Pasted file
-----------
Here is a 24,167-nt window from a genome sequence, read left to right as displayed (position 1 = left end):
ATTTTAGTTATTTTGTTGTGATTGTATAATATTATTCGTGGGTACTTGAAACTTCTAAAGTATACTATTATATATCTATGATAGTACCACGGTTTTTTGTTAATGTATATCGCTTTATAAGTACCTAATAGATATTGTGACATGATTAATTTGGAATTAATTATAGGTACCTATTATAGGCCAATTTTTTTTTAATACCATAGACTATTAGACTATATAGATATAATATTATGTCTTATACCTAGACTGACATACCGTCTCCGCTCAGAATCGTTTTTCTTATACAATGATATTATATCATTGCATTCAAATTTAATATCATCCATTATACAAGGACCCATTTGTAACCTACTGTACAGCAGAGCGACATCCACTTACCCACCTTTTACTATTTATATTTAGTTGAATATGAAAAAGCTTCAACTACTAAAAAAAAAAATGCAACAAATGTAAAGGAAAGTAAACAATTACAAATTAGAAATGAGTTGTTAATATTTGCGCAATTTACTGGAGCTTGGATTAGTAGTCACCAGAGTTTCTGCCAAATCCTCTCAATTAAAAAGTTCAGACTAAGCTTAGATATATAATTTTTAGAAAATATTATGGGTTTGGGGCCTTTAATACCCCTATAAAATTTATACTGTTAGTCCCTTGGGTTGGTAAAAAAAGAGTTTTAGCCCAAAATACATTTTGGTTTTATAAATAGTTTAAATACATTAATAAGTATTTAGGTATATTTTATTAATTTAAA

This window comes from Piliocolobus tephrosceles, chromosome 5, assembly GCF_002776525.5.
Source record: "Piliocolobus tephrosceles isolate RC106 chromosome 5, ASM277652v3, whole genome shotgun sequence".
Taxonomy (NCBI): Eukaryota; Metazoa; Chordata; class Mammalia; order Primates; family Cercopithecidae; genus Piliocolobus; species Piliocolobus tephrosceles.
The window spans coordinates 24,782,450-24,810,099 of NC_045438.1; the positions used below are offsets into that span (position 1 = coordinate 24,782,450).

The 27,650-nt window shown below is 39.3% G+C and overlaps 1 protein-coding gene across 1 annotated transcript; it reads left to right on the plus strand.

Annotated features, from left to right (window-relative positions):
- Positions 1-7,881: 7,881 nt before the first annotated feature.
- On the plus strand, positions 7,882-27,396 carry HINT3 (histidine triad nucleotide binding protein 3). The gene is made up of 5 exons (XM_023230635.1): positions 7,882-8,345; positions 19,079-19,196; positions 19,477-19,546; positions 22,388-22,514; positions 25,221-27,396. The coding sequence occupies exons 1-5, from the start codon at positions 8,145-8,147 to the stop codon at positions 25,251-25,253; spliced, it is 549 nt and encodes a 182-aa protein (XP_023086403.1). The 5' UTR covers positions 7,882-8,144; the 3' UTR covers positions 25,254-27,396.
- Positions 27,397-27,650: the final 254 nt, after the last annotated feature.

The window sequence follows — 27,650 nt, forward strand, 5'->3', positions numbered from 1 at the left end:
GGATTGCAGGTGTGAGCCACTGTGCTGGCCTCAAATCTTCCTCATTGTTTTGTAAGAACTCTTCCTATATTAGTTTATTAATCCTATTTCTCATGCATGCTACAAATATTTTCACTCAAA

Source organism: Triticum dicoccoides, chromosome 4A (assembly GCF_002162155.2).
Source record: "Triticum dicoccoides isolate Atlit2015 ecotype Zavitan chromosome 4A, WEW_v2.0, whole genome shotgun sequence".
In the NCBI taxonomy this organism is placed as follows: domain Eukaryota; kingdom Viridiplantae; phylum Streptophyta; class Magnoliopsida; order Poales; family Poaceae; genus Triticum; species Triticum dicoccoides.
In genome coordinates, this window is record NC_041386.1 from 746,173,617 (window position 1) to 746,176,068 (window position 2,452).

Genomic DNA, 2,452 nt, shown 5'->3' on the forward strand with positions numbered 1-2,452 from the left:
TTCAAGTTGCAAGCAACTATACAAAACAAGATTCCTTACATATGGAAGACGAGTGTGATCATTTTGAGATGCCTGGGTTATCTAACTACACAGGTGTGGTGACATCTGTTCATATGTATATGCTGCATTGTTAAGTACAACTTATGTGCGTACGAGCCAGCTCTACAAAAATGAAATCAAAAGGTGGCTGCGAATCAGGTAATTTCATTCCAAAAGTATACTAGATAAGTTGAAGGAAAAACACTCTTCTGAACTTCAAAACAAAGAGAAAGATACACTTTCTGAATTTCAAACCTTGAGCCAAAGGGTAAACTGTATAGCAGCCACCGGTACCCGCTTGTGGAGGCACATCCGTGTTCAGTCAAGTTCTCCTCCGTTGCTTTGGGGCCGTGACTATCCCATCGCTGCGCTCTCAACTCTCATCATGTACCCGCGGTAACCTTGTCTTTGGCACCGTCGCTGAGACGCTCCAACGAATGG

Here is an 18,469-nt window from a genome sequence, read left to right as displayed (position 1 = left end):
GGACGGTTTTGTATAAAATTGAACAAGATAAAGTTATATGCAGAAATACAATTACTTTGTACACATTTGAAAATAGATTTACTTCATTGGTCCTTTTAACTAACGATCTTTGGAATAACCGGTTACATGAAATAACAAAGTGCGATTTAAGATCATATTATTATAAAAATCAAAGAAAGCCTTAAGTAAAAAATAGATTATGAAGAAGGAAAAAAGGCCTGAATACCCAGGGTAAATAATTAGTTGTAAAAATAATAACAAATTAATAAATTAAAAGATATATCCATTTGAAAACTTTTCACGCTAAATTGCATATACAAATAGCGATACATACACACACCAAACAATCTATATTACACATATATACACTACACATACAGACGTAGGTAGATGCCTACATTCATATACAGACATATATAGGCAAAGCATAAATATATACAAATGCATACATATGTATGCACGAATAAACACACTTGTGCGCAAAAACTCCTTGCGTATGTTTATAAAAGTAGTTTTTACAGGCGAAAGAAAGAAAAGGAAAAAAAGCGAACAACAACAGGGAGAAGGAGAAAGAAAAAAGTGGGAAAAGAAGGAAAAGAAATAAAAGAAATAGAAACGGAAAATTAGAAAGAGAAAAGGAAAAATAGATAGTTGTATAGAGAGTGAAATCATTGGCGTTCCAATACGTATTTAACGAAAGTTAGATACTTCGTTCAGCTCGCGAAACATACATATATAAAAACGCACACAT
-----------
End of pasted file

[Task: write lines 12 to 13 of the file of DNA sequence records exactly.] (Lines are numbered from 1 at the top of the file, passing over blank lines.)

The window sequence follows — 27,650 nt, forward strand, 5'->3', positions numbered from 1 at the left end:
GGATTGCAGGTGTGAGCCACTGTGCTGGCCTCAAATCTTCCTCATTGTTTTGTAAGAACTCTTCCTATATTAGTTTATTAATCCTATTTCTCATGCATGCTACAAATATTTTCACTCAAA